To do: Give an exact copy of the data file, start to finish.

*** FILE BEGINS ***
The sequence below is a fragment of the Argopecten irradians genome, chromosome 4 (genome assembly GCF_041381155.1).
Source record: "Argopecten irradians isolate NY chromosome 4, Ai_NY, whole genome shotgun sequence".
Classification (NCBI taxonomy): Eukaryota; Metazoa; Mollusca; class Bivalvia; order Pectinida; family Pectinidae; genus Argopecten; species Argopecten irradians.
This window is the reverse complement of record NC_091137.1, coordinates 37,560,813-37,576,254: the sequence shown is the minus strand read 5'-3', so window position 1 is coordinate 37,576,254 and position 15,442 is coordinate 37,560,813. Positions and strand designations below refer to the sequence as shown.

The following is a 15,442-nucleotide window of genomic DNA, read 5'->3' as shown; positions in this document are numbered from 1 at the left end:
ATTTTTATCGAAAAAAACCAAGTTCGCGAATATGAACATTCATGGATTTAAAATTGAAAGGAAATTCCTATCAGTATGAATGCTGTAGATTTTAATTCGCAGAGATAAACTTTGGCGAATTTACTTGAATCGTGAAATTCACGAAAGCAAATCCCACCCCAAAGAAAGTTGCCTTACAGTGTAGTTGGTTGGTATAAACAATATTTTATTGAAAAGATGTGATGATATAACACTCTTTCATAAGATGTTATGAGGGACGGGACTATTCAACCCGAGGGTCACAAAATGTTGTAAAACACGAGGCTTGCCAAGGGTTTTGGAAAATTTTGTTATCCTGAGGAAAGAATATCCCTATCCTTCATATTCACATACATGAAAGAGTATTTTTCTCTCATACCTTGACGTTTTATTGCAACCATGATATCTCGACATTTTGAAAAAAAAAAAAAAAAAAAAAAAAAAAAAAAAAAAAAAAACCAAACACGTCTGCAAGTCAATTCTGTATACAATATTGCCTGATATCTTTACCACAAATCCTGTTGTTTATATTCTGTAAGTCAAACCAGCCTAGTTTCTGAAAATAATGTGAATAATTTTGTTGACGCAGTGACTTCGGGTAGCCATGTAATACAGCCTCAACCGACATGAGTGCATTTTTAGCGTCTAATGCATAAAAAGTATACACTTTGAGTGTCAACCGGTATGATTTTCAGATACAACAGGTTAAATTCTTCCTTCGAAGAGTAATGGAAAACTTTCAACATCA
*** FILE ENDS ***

The sequence below is a fragment of the Argopecten irradians genome, chromosome 4 (genome assembly GCF_041381155.1).
Source record: "Argopecten irradians isolate NY chromosome 4, Ai_NY, whole genome shotgun sequence".
Classification (NCBI taxonomy): Eukaryota; Metazoa; Mollusca; class Bivalvia; order Pectinida; family Pectinidae; genus Argopecten; species Argopecten irradians.
This window is the reverse complement of record NC_091137.1, coordinates 37,560,813-37,576,254: the sequence shown is the minus strand read 5'-3', so window position 1 is coordinate 37,576,254 and position 15,442 is coordinate 37,560,813. Positions and strand designations below refer to the sequence as shown.

The following is a 15,442-nucleotide window of genomic DNA, read 5'->3' as shown; positions in this document are numbered from 1 at the left end:
ATTTTTATCGAAAAAAACCAAGTTCGCGAATATGAACATTCATGGATTTAAAATTGAAAGGAAATTCCTATCAGTATGAATGCTGTAGATTTTAATTCGCAGAGATAAACTTTGGCGAATTTACTTGAATCGTGAAATTCACGAAAGCAAATCCCACCCCAAAGAAAGTTGCCTTACAGTGTAGTTGGTTGGTATAAACAATATTTTATTGAAAAGATGTGATGATATAACACTCTTTCATAAGATGTTATGAGGGACGGGACTATTCAACCCGAGGGTCACAAAATGTTGTAAAACACGAGGCTTGCCAAGGGTTTTGGAAAATTTTGTTATCCTGAGGAAAGAATATCCCTATCCTTCATATTCACATACATGAAAGAGTATTTTTCTCTCATACCTTGACGTTTTATTGCAACCATGATATCTCGACATTTTGAAAAAAAAAAAAAAAAAAAAAAAAAAAAAAAAAAAAAAAACCAAACACGTCTGCAAGTCAATTCTGTATACAATATTGCCTGATATCTTTACCACAAATCCTGTTGTTTATATTCTGTAAGTCAAACCAGCCTAGTTTCTGAAAATAATGTGAATAATTTTGTTGACGCAGTGACTTCGGGTAGCCATGTAATACAGCCTCAACCGACATGAGTGCATTTTTAGCGTCTAATGCATAAAAAGTATACACTTTGAGTGTCAACCGGTATGATTTTCAGATACAACAGGTTAAATTCTTCCTTCGAAGAGTAATGGAAAACTTTCAACATCA